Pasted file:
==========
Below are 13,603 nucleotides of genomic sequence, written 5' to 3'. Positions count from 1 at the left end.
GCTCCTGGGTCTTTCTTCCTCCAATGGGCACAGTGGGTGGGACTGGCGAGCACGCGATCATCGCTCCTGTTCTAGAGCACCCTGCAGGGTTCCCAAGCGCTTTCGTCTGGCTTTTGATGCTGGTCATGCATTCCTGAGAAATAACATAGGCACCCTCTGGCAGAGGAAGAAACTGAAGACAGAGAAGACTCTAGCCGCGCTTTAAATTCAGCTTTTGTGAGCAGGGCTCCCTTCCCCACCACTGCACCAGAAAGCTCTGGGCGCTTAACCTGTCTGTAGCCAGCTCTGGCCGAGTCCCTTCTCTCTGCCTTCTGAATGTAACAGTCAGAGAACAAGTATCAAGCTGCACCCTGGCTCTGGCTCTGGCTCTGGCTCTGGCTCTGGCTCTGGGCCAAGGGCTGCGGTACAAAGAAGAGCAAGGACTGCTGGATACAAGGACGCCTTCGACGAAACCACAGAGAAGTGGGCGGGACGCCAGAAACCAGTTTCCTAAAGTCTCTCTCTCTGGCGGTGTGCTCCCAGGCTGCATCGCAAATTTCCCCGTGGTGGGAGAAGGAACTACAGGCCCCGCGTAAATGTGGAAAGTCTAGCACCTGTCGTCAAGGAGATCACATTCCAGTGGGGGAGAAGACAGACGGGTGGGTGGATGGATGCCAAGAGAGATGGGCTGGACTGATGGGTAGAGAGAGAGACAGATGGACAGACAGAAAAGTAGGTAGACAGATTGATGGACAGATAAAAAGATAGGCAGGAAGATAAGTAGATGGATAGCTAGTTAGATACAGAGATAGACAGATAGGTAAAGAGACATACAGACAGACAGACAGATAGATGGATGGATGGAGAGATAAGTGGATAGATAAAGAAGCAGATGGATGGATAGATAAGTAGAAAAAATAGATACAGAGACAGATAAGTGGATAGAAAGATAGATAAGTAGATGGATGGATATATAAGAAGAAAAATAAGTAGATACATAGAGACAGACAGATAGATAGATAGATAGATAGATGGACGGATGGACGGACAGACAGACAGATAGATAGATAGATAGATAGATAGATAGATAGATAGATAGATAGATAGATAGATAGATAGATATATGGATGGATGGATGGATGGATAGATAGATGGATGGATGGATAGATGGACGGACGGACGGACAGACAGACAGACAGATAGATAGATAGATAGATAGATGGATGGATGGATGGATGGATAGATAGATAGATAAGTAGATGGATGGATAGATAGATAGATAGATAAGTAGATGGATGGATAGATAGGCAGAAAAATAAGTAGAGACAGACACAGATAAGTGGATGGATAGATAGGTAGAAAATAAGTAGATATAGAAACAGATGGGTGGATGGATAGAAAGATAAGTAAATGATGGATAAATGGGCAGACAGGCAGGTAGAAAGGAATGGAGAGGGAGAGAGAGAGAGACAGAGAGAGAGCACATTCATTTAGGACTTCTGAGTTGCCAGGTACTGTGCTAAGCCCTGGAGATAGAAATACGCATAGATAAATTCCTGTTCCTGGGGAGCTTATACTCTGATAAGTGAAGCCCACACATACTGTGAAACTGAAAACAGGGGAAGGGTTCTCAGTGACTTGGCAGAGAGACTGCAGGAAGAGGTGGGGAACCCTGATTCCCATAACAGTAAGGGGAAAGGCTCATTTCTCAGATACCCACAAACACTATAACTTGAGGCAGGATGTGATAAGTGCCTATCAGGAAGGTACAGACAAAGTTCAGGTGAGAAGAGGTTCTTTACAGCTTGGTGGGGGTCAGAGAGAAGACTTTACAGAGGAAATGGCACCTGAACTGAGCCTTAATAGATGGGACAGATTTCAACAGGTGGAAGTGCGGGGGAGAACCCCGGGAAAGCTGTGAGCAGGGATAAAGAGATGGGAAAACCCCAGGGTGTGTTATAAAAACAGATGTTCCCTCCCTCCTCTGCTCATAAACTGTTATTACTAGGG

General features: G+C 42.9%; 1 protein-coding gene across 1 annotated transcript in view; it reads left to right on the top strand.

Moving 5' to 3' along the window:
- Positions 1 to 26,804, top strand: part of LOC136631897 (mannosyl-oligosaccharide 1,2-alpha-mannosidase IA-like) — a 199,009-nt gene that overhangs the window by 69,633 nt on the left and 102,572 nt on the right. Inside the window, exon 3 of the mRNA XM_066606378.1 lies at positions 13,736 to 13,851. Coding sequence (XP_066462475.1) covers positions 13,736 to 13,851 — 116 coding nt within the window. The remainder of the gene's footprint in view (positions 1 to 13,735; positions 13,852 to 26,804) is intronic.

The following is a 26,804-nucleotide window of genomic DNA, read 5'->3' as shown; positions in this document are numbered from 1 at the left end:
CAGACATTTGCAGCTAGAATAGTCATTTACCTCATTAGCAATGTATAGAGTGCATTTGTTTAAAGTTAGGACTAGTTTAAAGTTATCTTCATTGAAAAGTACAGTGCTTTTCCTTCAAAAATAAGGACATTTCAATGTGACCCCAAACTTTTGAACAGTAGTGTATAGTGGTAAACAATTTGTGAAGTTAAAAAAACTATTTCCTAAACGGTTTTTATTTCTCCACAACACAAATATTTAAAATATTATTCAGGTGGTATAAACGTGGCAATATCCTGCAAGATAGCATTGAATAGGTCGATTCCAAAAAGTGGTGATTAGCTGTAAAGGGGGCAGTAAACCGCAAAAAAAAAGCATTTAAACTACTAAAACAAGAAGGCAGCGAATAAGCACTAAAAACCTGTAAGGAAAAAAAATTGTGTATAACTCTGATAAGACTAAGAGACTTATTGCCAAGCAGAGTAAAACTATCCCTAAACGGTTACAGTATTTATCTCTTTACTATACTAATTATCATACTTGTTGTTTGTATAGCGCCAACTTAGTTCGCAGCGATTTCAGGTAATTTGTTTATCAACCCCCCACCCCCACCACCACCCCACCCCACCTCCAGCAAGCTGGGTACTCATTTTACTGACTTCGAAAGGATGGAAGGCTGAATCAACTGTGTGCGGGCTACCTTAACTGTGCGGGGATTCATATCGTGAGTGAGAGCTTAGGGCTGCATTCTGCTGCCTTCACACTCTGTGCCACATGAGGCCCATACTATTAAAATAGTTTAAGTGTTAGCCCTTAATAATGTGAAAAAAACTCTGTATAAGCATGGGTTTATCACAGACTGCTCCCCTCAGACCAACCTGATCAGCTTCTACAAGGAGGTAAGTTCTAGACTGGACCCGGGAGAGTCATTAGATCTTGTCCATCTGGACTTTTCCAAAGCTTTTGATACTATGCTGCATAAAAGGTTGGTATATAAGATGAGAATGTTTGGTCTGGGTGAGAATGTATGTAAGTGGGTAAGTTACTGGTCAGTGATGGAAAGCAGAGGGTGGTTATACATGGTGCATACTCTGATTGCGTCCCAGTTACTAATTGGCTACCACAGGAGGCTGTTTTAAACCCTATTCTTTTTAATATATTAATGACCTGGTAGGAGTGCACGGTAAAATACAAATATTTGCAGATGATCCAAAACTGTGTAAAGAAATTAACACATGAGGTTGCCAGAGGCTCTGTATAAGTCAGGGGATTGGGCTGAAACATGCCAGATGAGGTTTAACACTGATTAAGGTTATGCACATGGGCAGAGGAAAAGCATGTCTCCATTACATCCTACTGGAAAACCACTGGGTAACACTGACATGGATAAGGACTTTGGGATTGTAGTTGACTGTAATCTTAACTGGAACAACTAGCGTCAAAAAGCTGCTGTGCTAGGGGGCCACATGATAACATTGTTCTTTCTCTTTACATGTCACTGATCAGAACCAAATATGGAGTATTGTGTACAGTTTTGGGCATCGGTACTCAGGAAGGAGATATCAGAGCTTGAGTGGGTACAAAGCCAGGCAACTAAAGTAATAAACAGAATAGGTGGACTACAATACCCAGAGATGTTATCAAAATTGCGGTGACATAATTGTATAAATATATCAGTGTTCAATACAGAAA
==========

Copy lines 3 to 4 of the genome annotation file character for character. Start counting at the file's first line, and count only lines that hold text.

General features: G+C 42.9%; 1 protein-coding gene across 1 annotated transcript in view; it reads left to right on the top strand.

Moving 5' to 3' along the window: